When we last heard from Petey, the PDC drill bit – and, no doubt, the sole drill bit blogger on the planet – he had just arrived, by plane, into the Kenyan coastal resort town of Diani Beach, at the home of my American missionary friends, Chris and Lisa Moore. While he was thrilled with the beauty of his new surroundings, what he didn’t know was that this was not his final stop – and certainly not his destination. C’mon, he’s a drill bit, for crying out loud. Their not supposed to have it soft. Let’s catch up with him here:
So it didn’t take me long to get used to these new digs. I was lounging around, while wondering what Bobu had in store for me. But I sure wasn’t stressing about it, I can tell you that. One morning, just when I was planning to settle in, Bobu rolls me out of my new digs and sticks me in the back of a shiny blue pickup truck. Then he takes off on some really bumpy dirt roads to – “I have no idea where”. “Of course not,” I tell myself, “your a drill bit, remember?” “Everything with you and Bobu is on a need to know basis.” I’m sure that I’ll figure it out when we get there. Along the way we stop and meet up with some more of his friends, who all seem happy to see Bobu. There is lots of laughter and hugging and more of that gibberish that I simply cannot understand. And Bobu’s joined in with it. Great!
They fill the back of this pickup with lots of stuff and then connect this cute little drilling machine to the back of the truck. “Surely”, I assume, “they’re not going to use me on THAT little drill, I hope!” “Or are they?” “Ha!” “If that’s true, I gotta see this!” We all take off for ‘who knows where’, with Bobu driving again. Some of the guys pack into the back with me. The rest ride up front, with Bobu.
Sure enough, after a not-so-long, but bumpy, dusty ride, we stop and all the men jump out and start unloading all the stuff from the back of the pickup, me included. “Hey, watch how you handle me!” “I’m a star, you know!” Apparently they don’t. Next thing they unhook their little drilling machine and roll it into a corner of this field. After a lot of jabbering and animated discussion (yeah, I know about that. I grew up on oil rigs, remember?), they come for me. “Here we go,” I thought, “this outa be good!” Sure enough, they connect me to a (really short) piece of drill pipe. “Hey, I’m used to being at the end of three 30+ feet of connected drill pipes – like 100 feet, ya know!” “Bobu, are you going to let them do this to me?” Doesn’t seem to dissuade them from their follies, I see. Come to think of it, he’s the one that brought me here. I guess this is what he had in mind. Fat chance they will get any oil out of this hole. I’ll just go along with it. This could actually be quite comical – and fun, who knows?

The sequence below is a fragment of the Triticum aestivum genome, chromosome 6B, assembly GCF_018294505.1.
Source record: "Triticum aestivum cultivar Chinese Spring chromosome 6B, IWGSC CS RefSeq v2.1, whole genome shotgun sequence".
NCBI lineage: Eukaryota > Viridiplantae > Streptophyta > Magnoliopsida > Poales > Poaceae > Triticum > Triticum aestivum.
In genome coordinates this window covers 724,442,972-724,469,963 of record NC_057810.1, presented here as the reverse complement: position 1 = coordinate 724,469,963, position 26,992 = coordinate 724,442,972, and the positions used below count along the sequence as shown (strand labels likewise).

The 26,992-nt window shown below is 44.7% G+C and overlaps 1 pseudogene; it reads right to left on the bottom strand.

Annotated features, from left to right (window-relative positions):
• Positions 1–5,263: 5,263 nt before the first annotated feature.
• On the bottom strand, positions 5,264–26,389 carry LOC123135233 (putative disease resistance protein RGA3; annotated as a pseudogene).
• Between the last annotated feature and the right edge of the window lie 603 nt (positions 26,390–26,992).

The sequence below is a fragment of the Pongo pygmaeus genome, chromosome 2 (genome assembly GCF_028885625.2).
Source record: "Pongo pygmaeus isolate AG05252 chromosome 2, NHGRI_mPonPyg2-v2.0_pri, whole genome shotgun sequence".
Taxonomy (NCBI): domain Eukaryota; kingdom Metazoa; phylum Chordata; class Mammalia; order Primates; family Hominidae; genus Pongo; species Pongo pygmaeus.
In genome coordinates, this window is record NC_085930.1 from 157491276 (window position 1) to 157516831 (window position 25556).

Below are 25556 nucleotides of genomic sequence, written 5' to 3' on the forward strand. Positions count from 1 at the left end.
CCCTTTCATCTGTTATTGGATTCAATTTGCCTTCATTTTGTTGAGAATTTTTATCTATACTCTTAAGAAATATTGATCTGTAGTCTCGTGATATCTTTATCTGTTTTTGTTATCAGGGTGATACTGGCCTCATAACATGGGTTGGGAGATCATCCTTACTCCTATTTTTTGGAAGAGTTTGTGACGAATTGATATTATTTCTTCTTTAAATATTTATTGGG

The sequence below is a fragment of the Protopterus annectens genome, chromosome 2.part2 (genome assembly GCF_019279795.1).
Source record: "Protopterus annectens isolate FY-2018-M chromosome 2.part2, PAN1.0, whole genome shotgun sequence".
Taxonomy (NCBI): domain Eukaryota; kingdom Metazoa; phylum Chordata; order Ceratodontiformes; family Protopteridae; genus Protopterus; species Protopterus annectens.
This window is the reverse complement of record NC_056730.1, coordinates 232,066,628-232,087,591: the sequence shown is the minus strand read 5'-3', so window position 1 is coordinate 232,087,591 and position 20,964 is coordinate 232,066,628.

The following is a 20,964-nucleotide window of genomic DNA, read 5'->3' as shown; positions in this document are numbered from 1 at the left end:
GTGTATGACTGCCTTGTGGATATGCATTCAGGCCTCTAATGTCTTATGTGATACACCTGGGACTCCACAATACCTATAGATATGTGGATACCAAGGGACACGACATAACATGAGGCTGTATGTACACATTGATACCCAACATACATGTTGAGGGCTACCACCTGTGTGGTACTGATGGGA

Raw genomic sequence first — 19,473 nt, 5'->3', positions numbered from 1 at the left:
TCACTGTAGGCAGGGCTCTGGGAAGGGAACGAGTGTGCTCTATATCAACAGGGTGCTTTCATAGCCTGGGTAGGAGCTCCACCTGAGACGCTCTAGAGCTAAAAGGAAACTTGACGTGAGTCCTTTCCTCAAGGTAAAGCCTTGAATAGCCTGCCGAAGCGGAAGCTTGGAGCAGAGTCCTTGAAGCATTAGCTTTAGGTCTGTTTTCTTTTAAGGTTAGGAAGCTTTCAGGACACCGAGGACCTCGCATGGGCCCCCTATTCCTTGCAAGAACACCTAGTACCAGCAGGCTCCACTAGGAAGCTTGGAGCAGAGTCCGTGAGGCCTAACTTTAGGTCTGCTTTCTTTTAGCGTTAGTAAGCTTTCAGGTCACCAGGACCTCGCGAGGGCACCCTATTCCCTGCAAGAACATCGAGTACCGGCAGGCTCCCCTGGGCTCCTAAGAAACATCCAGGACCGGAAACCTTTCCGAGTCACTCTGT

But what is this? They didn’t install my nozzles. They connected the drill pipe to the drilling machine and just began drilling me into the ground, with no water, no mud. “What’s with that?” I screamed. But nobody heard me, evidently. Oh yeah, I’m a drill bit. Sometimes I forget that. Needless to say I was just getting plugged with the topsoil layer. And the drilling, if you want to call it that, wasn’t going very fast at all. Finally they started pouring some water into the hole and that helped a little. But it was obvious, these guys didn’t know anything about drilling oil wells.
After drilling only a few feet, they stopped and brought me back to the surface. Then they all got together and pushed and tugged and moved the drilling machine. Yeah, by hand! That’s how light it was. But they only moved it about 10 feet. Once the drill was anchored, they went through the same process of using me – a world class rock bit – to drill a couple feet through mud. How peculiar. I was actually getting embarrassed for Bobu. As their apparent leader, it would help if he knew something about drilling, don’t ya think? Eventually the second shallow hole was complete – and I was, once again, laden in mud, my water cavities stuffed full of the heavy stuff. When they raised me back to the surface and removed me from the drilling machine, at least they took the time to wash me. They did a good job, too. It felt good to be clean again. Then they put me back in my box and left me for a couple days.
The next time that Bobu brought me back out, He did insert my nozzles. Huh, maybe he does know what he’s doing. Then they attached me to another of those cute little drill pipes, and inserted me onto the drill machine. Just before I dropped below the surface, I saw those two shallow holes that they used me to drill a couple days before. But now they were filled with concrete, it appeared, and a steel hook was sticking above the top of the concrete. To that they had attached straps, which were wrapped around the drill machine’s outriggers. “Oh, I get it now,” I thought. These are used to anchor the light-weight drill machine – so that it could exert more force on the drill pipes – and on me. Why, that’s rather ingenious. Maybe these guys are smarter than I thought!